KANSAS CITY -- Royals left-hander Eric Skoglund, on the 10-day disabled list with an elbow injury, was relieved when his MRI on Monday showed no significant damage to his ulnar collateral ligament.Royals manager Ned Yost said Skoglund has a Grade 1 sprained UCL, not a tear. There was also fluid
KANSAS CITY -- Royals left-hander Eric Skoglund, on the 10-day disabled list with an elbow injury, was relieved when his MRI on Monday showed no significant damage to his ulnar collateral ligament.
Royals manager Ned Yost said Skoglund has a Grade 1 sprained UCL, not a tear. There was also fluid built up around the surrounding nerve.
Skoglund said his timeline to recovery is uncertain, though.
"We'll give it some rest and hopefully, in about two weeks, we'll give it another test and then build [strength] back up," Skoglund said.
Skoglund had been feeling some discomfort in the elbow for weeks, an issue that came to a head Friday night when he gave up six runs in his last start at Texas.
But news that the injury was not a tear came as a great relief to Skoglund.
"Yeah, extremely good feeling," he said. "It's a step in the right direction to find out what it was."
Barlow back, Stout out
Before Monday's game with the Twins, the Royals recalled right-hander Scott Barlow and optioned left-hander Eric Stout back to Triple-A Omaha.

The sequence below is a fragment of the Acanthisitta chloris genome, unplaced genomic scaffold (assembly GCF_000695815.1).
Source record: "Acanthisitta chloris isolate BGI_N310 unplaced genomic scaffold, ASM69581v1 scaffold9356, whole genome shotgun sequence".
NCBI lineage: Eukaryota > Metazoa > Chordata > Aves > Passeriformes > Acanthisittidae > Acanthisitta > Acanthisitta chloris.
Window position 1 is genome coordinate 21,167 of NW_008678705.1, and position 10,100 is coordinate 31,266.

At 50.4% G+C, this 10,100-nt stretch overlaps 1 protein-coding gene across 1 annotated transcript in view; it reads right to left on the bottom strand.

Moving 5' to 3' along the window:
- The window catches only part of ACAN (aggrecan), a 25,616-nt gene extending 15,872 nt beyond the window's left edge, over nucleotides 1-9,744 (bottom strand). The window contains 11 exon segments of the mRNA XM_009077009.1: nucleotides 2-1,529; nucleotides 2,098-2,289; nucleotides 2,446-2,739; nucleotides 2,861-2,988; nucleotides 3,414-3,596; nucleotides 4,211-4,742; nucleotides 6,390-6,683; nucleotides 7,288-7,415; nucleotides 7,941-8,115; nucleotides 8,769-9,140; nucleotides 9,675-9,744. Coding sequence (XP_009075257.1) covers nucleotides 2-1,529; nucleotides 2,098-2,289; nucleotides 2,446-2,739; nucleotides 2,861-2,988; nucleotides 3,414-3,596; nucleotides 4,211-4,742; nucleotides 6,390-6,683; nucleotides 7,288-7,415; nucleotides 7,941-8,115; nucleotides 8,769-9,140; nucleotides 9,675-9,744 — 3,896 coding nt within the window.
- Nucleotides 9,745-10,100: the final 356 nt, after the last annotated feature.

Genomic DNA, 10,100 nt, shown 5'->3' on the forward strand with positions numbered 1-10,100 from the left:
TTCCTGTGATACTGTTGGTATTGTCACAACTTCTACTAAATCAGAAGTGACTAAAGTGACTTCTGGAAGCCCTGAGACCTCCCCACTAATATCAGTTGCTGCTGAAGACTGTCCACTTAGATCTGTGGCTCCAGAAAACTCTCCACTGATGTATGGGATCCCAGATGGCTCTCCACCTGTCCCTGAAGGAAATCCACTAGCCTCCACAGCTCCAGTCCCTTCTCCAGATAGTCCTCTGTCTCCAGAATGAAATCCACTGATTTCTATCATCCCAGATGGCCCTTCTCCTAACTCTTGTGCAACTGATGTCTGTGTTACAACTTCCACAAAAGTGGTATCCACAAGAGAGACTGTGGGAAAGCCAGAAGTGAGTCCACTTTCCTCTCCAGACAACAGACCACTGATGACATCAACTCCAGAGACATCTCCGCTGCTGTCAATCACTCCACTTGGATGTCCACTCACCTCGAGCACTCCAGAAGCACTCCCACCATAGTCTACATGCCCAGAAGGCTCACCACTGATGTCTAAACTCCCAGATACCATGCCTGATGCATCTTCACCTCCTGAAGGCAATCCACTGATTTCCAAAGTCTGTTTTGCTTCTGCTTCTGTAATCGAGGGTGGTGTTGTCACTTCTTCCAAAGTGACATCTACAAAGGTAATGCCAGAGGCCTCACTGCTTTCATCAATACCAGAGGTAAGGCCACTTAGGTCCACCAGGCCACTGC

Yost said Barlow likely would piggyback on right-hander Brad Keller's first start as a Royal on Wednesday. Keller likely will have a 60-65-pitch limit.
Memorial Day thoughts
Yost said he always thinks of his late father's service to the country on Memorial Day.
"My dad served in the Korean War, and that was kind of a war that you don't really hear too much about," Yost said. "I just got through watching a documentary on Netflix -- it was a two-hour special on the Korean War, and it was extremely interesting to see some of the stuff that he went through and the conditions that he went through. In all the pictures that he has, they were up in the mountains in extreme cold. Snow everywhere. The conditions were unbearable, but you don't even really know until you watch some of this stuff.
"Just the sacrifices I think that all of our servicemen -- from every era, World War II, the Vietnam War the Korean War -- I mean, they've all got their own hardships and heartaches."
Yost said he didn't talk to his father about the Korean War experience.
"He didn't talk about it," Yost said. "And [bench coach] Dale Sveum's dad served in the same war, and Dale's dad wouldn't talk much about it, either. When my dad passed away, we found some mementos from that time, can't really say what they are, but a lot of pictures, too."
Jeffrey Flanagan has covered the Royals since 1991, and for MLB.com since 2015. Follow him on Twitter @FlannyMLB.